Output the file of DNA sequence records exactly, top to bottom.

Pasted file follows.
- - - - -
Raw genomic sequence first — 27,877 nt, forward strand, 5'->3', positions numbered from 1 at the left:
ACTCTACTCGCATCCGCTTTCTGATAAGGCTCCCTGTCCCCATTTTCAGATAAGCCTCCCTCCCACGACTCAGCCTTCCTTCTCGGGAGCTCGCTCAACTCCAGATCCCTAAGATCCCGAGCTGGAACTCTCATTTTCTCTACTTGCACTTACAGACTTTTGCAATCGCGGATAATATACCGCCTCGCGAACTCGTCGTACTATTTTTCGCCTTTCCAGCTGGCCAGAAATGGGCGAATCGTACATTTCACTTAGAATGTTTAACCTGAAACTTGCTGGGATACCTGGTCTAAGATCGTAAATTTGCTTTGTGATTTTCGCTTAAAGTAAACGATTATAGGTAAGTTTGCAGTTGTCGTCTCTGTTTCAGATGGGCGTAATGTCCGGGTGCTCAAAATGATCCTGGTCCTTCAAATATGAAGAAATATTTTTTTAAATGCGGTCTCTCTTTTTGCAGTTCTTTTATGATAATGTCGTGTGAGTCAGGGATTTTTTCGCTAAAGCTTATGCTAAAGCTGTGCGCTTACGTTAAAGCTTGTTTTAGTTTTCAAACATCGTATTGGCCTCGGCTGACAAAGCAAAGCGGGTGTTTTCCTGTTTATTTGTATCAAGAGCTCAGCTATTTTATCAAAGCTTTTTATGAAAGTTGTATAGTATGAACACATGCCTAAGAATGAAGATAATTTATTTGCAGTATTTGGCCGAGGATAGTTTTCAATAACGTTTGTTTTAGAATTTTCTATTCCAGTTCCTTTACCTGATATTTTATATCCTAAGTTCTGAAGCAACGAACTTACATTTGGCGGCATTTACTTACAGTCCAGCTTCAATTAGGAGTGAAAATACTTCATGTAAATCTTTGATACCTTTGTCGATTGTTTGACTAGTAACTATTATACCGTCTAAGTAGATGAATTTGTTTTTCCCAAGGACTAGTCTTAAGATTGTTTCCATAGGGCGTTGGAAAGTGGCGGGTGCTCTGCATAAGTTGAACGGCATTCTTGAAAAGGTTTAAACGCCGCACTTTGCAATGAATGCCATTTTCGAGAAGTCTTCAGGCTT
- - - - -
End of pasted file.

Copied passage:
Raw genomic sequence first — 27,877 nt, forward strand, 5'->3', positions numbered from 1 at the left:
ACTCTACTCGCATCCGCTTTCTGATAAGGCTCCCTGTCCCCATTTTCAGATAAGCCTCCCTCCCACGACTCAGCCTTCCTTCTCGGGAGCTCGCTCAACTCCAGATCCCTAAGATCCCGAGCTGGAACTCTCATTTTCTCTACTTGCACTTACAGACTTTTGCAATCGCGGATAATATACCGCCTCGCGAACTCGTCGTACTATTTTTCGCCTTTCCAGCTGGCCAGAAATGGGCGAATCGTACATTTCACTTAGAATGTTTAACCTGAAACTTGCTGGGATACCTGGTCTAAGATCGTAAATTTGCTTTGTGATTTTCGCTTAAAGTAAACGATTATAGGTAAGTTTGCAGTTGTCGTCTCTGTTTCAGATGGGCGTAATGTCCGGGTGCTCAAAATGATCCTGGTCCTTCAAATATGAAGAAATATTTTTTTAAATGCGGTCTCTCTTTTTGCAGTTCTTTTATGATAATGTCGTGTGAGTCAGGGATTTTTTCGCTAAAGCTTATGCTAAAGCTGTGCGCTTACGTTAAAGCTTGTTTTAGTTTTCAAACATCGTATTGGCCTCGGCTGACAAAGCAAAGCGGGTGTTTTCCTGTTTATTTGTATCAAGAGCTCAGCTATTTTATCAAAGCTTTTTATGAAAGTTGTATAGTATGAACACATGCCTAAGAATGAAGATAATTTATTTGCAGTATTTGGCCGAGGATAGTTTTCAATAACGTTTGTTTTAGAATTTTCTATTCCAGTTCCTTTACCTGATATTTTATATCCTAAGTTCTGAAGCAACGAACTTACATTTGGCGGCATTTACTTACAGTCCAGCTTCAATTAGGAGTGAAAATACTTCATGTAAATCTTTGATACCTTTGTCGATTGTTTGACTAGTAACTATTATACCGTCTAAGTAGATGAATTTGTTTTTCCCAAGGACTAGTCTTAAGATTGTTTCCATAGGGCGTTGGAAAGTGGCGGGTGCTCTGCATAAGTTGAACGGCATTCTTGAAAAGGTTTAAACGCCGCACTTTGCAATGAATGCCATTTTCGAGAAGTCTTCAGGCTT